Delaware Hall elevator out of order
The Delaware Hall elevator will remain out of order this week until a new part can be ordered and installed.
RAVE test rescheduled
Those who have subscribed to the RAVE mobile alert system will receive a “test” message on their cell phones Wednesday, August 24 at 1 p.m.
Parking Garage closed for cleaning
The Parking Garage will be closed for cleaning August 24-28, by floors: Wednesday, Aug. 24 - 4th floor; Thursday, Aug. 25 – 3rd and 4th floors; Friday-Sunday, Aug. 26-28 – entire garage closed.
Title III spells tutoring
When you think of Title III, think of tutoring and articulation. That's Teddi Lewis-Hotopp's advice. She and her four-person team manage the five-year $2,000,000 federal grant. Title III, Part A, provides funds to 'strengthen institutions' and will run through 2014.
"The purpose of our grant," says Lewis-Hotopp, "is to develop infrastructures for both tutoring and articulation, or transfers. For the past 18 months we've been busy researching and piloting new models of tutoring, as well as Supplemental Instruction. We also offer training opportunities for tutors."
Supplemental Instruction (SI) pays successful students, recommended by faculty, to guide study groups that meet several times a week. In national surveys, SI boosts the student’s course grade by at least a half a grade level. “In the coming year, the Tutoring Advisory Committee will also explore tutor orientation so it's consistent college-wide,” she continued.
SI will be an option in nine sections this fall - Math 102, 103, 104, 135, 148, Advanced Medical Terminology, Nursing 100, Psychology 100, and Introduction to Sports and Exercise Studies. By working with tutoring coordinators, chairs, and faculty, the Title III team has helped to put together proposals for the Career and Technical Programs division, as well as a plan for the Delaware Campus. They will soon implement an online tutor tracking and scheduling resource called TutorTrac 4.0.
Articulation efforts so far have identified all the school transfer agreements, standardized some of the language, and created a searchable database that will debut Fall Quarter.
If all goes well, a Blackboard site will be up and running for the tutoring community as well as a web portal to address the tutoring needs of Distance Learning students. To find out more, contact Lewis-Hottop at email@example.com or call her at ext. 5104.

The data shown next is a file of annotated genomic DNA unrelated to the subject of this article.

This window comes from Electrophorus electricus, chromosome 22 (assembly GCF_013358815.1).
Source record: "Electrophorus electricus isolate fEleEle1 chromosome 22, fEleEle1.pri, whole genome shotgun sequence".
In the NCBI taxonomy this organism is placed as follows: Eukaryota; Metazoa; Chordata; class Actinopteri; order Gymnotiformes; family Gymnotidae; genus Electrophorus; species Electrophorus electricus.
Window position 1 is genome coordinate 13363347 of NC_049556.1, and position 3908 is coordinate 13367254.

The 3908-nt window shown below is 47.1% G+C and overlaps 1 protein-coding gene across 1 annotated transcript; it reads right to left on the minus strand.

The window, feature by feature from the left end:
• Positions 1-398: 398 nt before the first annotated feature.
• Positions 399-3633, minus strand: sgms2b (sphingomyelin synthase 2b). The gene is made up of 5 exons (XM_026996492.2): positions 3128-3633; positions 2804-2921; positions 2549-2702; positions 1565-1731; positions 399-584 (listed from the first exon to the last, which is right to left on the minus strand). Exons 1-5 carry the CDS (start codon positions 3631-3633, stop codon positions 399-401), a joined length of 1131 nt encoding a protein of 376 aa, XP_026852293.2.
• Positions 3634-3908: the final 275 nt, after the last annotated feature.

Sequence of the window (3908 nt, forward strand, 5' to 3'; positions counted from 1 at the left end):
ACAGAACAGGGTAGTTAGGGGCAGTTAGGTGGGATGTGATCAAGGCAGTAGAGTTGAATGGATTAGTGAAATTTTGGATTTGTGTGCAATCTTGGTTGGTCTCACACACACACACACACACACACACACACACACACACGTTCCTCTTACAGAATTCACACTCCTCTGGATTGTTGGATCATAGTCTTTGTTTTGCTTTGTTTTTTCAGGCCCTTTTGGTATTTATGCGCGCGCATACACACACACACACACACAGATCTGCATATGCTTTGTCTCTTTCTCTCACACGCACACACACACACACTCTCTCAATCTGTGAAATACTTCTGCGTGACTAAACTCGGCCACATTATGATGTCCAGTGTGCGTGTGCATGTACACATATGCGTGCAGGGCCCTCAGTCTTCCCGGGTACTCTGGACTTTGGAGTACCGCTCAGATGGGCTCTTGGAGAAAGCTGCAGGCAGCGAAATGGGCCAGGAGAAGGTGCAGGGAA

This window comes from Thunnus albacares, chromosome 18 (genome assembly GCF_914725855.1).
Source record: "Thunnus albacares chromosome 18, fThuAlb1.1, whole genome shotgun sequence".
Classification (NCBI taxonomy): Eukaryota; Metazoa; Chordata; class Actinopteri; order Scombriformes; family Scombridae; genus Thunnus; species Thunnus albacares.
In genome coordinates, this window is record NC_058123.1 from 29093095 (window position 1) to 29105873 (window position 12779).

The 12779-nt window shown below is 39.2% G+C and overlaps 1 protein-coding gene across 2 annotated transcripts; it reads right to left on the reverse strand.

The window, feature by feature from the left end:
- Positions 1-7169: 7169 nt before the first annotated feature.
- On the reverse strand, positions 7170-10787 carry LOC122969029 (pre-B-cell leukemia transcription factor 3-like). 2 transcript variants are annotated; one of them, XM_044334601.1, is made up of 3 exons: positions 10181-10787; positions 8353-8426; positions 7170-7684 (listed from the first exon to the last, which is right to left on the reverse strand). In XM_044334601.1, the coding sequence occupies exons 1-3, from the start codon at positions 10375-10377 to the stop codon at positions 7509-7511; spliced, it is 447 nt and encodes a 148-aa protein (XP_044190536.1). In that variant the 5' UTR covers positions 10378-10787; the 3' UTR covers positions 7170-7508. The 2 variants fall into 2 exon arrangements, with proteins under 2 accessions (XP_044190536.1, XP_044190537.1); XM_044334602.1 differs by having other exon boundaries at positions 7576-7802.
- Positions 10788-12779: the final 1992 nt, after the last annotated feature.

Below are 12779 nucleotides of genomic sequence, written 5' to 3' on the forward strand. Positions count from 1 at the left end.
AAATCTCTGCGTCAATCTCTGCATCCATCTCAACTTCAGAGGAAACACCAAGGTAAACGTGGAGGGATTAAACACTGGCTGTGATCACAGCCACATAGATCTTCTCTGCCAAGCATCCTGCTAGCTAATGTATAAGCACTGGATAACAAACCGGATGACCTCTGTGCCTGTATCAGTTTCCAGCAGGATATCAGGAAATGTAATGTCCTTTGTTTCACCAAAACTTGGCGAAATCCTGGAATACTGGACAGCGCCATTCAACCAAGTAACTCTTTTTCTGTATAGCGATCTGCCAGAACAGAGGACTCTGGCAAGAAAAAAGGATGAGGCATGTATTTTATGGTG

They thank the Academy
Mark Van Horn, left, and David Wayne, Institutional Advancement, show off their 2011 Telly Award received for their web video series “Real Community.”
The Telly Awards honor the best local, regional, and cable television commercials and programs, as well as video and film productions, and work created for the web. The series also won the Gold Medallion Award from the National Council on Marketing and Public Relations last year.
Poetry reading expanded
to include music on August 24
The Bookstore has expanded the poetry reading planned for Wednesday, August 24 into a music and poetry open mic for anyone who wishes to perform a favorite selection. The time will still run from 11 a.m. to 12:30 p.m.
The LoRActs! - changing behavior one recycle bin at a time
“I believe it’s time we fundamentally change how we view the trash we generate,” said Anita “Hari” Ruiz, program coordinator in Knowledge Resources and Planning.
Reduce, Reuse, Recycle is more than just a slogan for Ruiz, who has been recycling since the early 1970s and holds a master’s degree in Environmental Science and Management. When she noticed an opportunity to build on the current recycling effort at Columbus State, she and several office mates banded together to make a difference.
Calling themselves “The League of Recyclers Acts!” or The LoRActs! for short (inspired by Dr. Seuss’s book “The Lorax,” the group’s primary goal was to make it easier for employees to recycle and encourage us to “think before you toss” anything into a traditional trash can.
Because recycling can be a bit confusing, The LoRActs! started by creating a recycling station with multiple bins, clearly labeling each as to what type of material can be recycled or reused. For items that aren’t easily identifiable, the group included a bin for “Questionable Items.”
“The Questionable Bin has been a great way to further educate people,” said Ruiz. Reusing materials obtained from the warehouse, the group created the “Board of Education”—a cork board where educational materials can be posted. After researching each questionable item, the group creates an information sheet explaining what material it is, whether it can be reused or recycled, and how the user can be more proactive. The item is displayed on the Board of Education to promote awareness of ways to reduce waste.
“Making even a small effort can make a big difference if we all take part,” said Ruiz. Take for example the Tiny Trashcans that are popping up around the President’s Office. Rather than a large receptacle under your desk, the Tiny Trashcan sits on top of the desk. “This makes us much more aware of everything we are putting into it, so we can reconsider how items might be recycled or reused instead. Sometimes, encouraging recycling is just a matter of making it easier to stop and think before we just throw things away.”